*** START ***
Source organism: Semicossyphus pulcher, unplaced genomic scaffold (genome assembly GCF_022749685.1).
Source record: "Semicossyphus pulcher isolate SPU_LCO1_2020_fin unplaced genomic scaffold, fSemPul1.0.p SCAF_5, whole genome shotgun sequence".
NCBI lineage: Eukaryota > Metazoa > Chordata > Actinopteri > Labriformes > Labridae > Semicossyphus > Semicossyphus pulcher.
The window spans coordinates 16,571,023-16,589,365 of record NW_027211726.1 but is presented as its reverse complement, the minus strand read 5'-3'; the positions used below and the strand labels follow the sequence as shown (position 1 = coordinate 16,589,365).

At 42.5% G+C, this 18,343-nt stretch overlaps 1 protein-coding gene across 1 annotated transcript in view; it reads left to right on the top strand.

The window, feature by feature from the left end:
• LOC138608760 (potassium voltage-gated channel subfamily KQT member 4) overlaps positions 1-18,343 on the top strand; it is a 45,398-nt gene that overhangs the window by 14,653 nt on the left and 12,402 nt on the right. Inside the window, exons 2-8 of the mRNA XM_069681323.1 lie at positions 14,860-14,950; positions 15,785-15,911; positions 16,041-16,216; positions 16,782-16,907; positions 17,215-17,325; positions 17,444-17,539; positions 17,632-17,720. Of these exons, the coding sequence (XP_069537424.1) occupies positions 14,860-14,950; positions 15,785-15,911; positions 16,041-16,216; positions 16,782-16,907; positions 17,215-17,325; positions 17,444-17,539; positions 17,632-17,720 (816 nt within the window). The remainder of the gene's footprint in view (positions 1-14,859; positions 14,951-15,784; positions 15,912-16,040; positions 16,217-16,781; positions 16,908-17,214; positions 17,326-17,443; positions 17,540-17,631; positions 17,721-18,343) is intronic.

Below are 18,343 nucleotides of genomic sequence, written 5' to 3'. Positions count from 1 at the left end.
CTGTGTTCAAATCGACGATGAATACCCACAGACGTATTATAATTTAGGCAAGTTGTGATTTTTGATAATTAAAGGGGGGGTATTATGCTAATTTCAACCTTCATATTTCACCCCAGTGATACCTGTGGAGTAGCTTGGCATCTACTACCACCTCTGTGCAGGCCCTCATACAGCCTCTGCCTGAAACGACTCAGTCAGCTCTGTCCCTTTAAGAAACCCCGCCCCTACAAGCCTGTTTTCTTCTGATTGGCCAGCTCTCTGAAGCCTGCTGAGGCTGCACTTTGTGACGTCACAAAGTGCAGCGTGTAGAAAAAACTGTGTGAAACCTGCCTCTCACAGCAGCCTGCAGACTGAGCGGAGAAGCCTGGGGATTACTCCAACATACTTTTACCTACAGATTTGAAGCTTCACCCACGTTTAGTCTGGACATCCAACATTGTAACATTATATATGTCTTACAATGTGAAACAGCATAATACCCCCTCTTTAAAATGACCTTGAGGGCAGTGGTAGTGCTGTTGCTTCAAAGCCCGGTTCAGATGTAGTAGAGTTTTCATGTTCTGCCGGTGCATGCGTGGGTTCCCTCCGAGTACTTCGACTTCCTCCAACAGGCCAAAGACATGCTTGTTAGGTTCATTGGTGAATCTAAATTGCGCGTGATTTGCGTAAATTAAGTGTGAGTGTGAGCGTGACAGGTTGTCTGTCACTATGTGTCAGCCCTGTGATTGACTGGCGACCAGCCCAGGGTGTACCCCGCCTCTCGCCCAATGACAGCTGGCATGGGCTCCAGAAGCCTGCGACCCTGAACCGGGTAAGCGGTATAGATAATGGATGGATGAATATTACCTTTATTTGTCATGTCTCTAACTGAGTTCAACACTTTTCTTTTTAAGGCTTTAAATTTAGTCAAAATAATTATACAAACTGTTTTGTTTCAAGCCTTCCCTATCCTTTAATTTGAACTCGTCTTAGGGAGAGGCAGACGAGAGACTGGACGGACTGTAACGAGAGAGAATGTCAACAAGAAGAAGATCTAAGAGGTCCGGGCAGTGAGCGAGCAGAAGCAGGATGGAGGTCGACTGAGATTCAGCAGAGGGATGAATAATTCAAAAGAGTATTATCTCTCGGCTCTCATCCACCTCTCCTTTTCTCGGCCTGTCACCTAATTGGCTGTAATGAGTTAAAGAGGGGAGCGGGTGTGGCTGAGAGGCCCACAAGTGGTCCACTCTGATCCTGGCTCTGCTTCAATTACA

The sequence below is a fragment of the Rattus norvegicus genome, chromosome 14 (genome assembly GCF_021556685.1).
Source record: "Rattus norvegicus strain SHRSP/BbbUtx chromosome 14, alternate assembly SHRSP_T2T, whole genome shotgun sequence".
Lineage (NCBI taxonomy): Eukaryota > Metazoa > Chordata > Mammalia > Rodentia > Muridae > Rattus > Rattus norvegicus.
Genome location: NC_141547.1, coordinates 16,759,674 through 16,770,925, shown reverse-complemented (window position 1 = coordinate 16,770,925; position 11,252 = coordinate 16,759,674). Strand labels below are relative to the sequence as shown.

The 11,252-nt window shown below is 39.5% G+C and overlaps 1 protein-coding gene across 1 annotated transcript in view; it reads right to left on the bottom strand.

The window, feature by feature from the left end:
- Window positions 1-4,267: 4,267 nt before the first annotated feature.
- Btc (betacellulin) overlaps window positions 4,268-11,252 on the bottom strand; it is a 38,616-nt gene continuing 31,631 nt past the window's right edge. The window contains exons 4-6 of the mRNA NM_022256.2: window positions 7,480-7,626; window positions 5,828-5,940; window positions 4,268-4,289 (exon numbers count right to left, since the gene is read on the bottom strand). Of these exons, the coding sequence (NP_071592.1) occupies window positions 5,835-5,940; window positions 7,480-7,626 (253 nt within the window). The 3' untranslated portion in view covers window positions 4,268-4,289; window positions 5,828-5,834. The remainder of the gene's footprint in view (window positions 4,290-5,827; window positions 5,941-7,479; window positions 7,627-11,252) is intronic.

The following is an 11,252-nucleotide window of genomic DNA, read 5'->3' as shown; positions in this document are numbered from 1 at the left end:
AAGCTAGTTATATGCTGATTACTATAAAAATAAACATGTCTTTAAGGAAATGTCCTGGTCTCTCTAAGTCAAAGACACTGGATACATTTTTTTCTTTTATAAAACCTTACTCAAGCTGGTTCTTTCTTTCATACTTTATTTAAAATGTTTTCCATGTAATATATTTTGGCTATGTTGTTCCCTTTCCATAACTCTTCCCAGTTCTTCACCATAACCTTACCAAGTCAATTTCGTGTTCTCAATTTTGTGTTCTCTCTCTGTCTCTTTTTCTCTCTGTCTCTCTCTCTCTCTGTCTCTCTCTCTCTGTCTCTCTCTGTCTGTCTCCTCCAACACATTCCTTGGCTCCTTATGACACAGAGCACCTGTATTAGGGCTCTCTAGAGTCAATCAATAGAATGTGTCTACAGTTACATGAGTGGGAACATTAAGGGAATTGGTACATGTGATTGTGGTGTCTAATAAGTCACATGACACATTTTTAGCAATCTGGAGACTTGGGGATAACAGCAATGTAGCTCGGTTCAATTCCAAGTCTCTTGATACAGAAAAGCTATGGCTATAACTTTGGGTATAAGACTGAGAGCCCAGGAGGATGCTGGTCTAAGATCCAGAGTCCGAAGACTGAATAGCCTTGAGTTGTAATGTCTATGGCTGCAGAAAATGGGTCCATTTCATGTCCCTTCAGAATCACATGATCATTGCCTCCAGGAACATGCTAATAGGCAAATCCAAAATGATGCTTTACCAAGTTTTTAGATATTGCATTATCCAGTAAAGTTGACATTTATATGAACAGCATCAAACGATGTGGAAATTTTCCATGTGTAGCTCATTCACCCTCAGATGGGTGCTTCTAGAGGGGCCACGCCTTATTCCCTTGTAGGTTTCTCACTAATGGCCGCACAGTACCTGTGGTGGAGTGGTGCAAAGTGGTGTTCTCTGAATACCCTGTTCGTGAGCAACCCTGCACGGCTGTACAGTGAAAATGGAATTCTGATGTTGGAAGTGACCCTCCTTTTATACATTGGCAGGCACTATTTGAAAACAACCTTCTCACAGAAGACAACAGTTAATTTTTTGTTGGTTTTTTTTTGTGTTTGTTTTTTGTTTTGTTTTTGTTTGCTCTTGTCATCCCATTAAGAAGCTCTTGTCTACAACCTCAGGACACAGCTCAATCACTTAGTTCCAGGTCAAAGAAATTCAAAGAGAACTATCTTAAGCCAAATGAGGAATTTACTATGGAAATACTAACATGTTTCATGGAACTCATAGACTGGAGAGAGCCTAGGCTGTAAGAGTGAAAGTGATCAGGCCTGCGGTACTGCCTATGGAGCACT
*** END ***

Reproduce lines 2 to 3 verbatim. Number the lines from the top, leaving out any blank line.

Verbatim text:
Source record: "Semicossyphus pulcher isolate SPU_LCO1_2020_fin unplaced genomic scaffold, fSemPul1.0.p SCAF_5, whole genome shotgun sequence".
NCBI lineage: Eukaryota > Metazoa > Chordata > Actinopteri > Labriformes > Labridae > Semicossyphus > Semicossyphus pulcher.